Sometimes being two-ish looks like giving my money and other times it looked like creating and painting a double-sided float for my church to use for a fourth of July parade. What was wrong with this picture? My zeal often requires my dear husband’s help and in this instance, his entire birthday was spent working from dawn to dusk on the float. If I had it to do over again, I would plan a better day for my beloved. At the time, I just wanted the approval of church friends and God. I couldn’t get in touch with my own needs, let alone my spouse’s needs. In this case, the helper failed to help the person most dear to her heart.

And bringing my husband along for the wild ride to save others has been the case in much of our marriage. My husband who is Enneagram Nine dominant hasn’t always complained because he hates friction and confrontation. But this is where understanding our types has improved our marriage—we know ourselves and each other much better today. Because I know he won’t oppose me up front, I have taken to asking what he thinks before it gets to any confrontation. Because he knows I might be hustling for self-worth, he will gently ask me why do you want to do this—is it because you enjoy it, or because you will worry about what people think?

So what have I done for love? How can I count the many ways? I have cooked and baked and cleaned houses. I have sewn and decorated and painted for causes. I have given and worked on projects literally until my fingers bled. I have emptied my bank account and allowed my emotional love tank to run out of steam. In my worst giving, I held my heart out for narcissistic people and said here, take it and fill it, only to have it trampled on the ground.

There’s a story told by Don Miguel Ruiz about a boy who gave his happiness to a girl who dropped it, and it broke into pieces. The moral is never give your happiness away to anyone. The only way to maintain your joy is to keep control of it and not allow others to mess with it. This is the dilemma of the Enneagram Two—we feel so inclined to give, that we give with the biggest shovel we can find–until we accidentally give our happiness away. I’ve learned the hard way. No more giving to the narcissist or the flying monkeys. If you too, are Enneagram Two dominant, then I have some advice for you. No one, and I repeat, no one will maintain your happiness as carefully as you can, so don’t let go of it. Hang on to your heart. Be in charge of your own happiness—it’s the only guarantee.

In the next few blogs, I’ll be discussing the Enneagram. I believe it’s a tool that can help survivors of narcissistic abuse thrive.

6 thoughts on “What I Did For Love—Confessions of an Enneagram Two”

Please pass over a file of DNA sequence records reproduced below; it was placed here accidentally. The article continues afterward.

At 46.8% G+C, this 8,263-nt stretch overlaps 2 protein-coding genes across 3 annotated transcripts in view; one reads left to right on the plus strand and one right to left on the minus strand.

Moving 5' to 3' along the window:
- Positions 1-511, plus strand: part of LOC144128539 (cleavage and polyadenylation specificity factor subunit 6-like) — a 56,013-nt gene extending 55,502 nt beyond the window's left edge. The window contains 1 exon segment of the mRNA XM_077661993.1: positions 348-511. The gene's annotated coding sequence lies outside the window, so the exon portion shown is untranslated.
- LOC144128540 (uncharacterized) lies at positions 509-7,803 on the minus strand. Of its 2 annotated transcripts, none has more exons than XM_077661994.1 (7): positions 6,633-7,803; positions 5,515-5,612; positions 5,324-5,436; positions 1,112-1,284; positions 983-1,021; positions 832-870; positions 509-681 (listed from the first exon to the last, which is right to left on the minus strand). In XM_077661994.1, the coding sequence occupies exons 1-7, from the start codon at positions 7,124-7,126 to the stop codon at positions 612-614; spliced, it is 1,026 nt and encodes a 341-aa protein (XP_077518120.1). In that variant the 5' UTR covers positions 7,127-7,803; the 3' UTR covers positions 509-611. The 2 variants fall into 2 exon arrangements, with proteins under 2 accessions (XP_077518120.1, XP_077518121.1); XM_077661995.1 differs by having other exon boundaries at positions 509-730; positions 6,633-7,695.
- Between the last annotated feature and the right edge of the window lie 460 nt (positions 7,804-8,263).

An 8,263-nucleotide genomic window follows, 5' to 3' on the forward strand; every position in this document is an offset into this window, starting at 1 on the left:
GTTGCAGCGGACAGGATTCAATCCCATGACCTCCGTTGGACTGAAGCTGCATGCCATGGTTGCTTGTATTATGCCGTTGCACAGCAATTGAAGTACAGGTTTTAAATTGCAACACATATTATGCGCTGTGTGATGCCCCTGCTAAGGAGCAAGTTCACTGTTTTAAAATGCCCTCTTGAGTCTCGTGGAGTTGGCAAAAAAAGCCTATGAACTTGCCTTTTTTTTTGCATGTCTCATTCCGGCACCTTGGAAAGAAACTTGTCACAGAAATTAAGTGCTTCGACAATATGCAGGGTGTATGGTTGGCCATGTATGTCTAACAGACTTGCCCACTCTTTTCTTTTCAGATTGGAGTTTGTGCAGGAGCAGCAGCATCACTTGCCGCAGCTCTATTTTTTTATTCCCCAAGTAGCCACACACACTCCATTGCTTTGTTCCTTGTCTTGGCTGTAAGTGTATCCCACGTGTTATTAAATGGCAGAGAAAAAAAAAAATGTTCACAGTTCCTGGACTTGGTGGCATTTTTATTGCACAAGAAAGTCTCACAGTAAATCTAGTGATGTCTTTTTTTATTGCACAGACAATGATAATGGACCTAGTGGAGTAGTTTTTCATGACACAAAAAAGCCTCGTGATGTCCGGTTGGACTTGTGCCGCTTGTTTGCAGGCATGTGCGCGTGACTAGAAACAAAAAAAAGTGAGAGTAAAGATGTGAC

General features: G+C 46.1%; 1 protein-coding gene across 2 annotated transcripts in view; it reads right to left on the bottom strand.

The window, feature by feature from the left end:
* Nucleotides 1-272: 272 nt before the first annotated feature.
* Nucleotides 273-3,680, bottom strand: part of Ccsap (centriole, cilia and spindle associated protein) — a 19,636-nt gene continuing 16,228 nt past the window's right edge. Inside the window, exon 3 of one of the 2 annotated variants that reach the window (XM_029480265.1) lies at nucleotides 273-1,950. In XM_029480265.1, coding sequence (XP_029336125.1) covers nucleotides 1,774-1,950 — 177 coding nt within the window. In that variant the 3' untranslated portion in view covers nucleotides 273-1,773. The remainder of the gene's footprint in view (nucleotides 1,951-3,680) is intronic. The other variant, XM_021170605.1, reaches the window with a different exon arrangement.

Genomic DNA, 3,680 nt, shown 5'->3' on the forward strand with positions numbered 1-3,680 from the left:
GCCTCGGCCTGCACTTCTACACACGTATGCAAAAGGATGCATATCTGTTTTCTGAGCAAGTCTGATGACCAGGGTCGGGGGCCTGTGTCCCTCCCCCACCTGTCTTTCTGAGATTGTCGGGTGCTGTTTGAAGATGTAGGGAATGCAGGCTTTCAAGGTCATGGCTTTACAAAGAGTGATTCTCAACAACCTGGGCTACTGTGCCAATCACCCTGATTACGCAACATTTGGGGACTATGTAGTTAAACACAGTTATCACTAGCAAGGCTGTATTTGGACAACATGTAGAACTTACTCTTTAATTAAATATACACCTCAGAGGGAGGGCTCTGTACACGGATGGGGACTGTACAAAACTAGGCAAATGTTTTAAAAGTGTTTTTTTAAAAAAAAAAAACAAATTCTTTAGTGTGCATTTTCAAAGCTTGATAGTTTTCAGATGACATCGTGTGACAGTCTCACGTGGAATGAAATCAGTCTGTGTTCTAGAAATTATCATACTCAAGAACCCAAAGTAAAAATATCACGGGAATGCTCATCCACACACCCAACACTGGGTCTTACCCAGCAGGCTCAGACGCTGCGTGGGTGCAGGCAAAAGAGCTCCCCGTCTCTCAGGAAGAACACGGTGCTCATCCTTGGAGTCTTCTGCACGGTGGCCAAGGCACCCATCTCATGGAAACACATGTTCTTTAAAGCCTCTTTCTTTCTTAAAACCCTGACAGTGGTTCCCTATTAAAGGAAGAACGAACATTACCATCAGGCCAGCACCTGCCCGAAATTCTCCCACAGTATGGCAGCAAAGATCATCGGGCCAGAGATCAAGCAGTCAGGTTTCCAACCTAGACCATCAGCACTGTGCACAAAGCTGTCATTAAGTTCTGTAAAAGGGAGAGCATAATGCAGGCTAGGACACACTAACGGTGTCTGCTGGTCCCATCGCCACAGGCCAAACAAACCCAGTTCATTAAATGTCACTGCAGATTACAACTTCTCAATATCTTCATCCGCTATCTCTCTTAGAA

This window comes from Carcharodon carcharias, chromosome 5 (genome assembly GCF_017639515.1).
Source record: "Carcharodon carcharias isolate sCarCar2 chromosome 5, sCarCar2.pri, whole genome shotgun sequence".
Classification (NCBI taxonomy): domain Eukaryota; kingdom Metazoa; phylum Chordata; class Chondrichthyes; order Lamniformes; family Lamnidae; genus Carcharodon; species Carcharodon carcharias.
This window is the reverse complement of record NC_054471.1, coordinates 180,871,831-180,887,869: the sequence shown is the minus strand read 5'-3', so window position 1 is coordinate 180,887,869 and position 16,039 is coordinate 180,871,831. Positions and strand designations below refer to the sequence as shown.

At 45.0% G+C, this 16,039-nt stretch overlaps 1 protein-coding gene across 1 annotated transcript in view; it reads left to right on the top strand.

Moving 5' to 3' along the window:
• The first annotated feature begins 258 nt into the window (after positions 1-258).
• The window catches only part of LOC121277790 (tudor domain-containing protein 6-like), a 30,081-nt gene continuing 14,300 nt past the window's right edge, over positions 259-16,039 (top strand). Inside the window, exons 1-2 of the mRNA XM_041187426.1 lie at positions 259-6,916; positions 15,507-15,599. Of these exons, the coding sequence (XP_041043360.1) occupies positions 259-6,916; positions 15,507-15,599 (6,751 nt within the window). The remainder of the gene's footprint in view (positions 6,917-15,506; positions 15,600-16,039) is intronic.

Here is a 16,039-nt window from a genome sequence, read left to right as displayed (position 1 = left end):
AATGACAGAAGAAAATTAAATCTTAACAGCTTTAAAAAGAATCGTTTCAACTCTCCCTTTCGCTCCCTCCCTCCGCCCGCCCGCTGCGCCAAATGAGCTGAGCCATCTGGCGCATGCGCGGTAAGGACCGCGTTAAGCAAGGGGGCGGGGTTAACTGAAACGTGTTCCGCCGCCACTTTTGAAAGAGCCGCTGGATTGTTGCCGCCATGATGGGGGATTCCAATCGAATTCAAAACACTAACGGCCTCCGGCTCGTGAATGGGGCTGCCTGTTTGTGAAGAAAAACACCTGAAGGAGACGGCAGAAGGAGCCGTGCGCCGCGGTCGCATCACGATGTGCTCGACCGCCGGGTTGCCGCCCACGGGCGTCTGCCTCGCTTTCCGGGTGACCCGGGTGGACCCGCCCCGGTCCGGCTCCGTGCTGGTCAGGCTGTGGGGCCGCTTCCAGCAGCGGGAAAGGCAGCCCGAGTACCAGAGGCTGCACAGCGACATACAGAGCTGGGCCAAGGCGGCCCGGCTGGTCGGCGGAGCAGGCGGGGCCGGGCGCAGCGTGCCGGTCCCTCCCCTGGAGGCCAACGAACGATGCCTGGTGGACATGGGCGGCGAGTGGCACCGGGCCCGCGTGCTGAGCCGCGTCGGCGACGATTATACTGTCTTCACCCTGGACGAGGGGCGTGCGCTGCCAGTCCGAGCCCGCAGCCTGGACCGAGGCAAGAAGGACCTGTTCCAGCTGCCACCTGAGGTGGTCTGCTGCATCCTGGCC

1. Wow, this is so eye opening. Thank you for the challenge to do an inventory on ways we have acted I’m an attempt to accomplish something… thank you for sharing.

    Liked by 1 person

  2. I almost felt like I was reading about me! Although, on a scale of 0-10 for being an empath and giving and doing too much for others, you sound like a 10, but I am more of an 8.

    I, too, am the oldest — of 7. I was an only child until I was 6 years old, when my mother had twin girls, and 15 months later she had a disabled baby boy, so it was like we had triplets. I was feeding bottles, changing diapers, and giving baths from a very young age. A couple of years after my parents divorced, my mother married a divorced man who had six children, and together they had 2 more. I was the oldest of the step siblings, too, so my responsibilities grew exponentially. I called them my kids, because I felt like they were my own children.

    When I was 14 and my mother made me her scapegoat and then turned my precious little sisters and brothers against me, it was beyond devastating.

    I am not familiar with the word enneagram. Is that like the Myers Briggs personality test? Or is it something to do with your religion?

    Liked by 1 person

  3. Is there nothing more powerful than our desire to love and be loved? This sentence stood out for me: As the first born and naturally helper child, I was groomed to meet my family’s needs from a very early age. As I can relate. And the story of the dollar bill being torn in two; bittersweet as told through the perspective of your child self. In families were love is as scare or more so than other basic needs, everything seems to take on an extra layer of fragility…too muchness or hunger. When I started setting boundaries with family in my early twenties it was not welcomed. When I continued setting firmer boundaries during codependent recovery in my early thirties metaphoric doors were shut in my face. True, unearned healthy love, for me, was found on the other side of recovery. Thought provoking post Cherylin. I look forward to your Enneagram series.

    Liked by 1 person

  4. Hi Linda Lee,

    Wow! It sounds like you really had your hands full with younger siblings. Mine were much closer to my age. It’s sad that parents make their children into scapegoats.

    The Enneagram is like the Myers-Briggs only more complex and not stationary you can improve you life and relationships by understanding it. It does not require religion, but it also works well with faith–it is really all about what you already practice and then adding to a better understanding of your self and others. More blogs coming up about it. 🙂


    Liked by 1 person

  5. Hi E,

    Yes, “true unearned healthy love, for me, was found on the other side of recovery.” Truer words were never spoken. As long as we continue trying to hang on to the way things were–even what we thought were good things, we will fail to move forward into better pastures. Sorry it took me so long to answer, I took and break for a while, but I am back.

    Peace and freedom to you, E!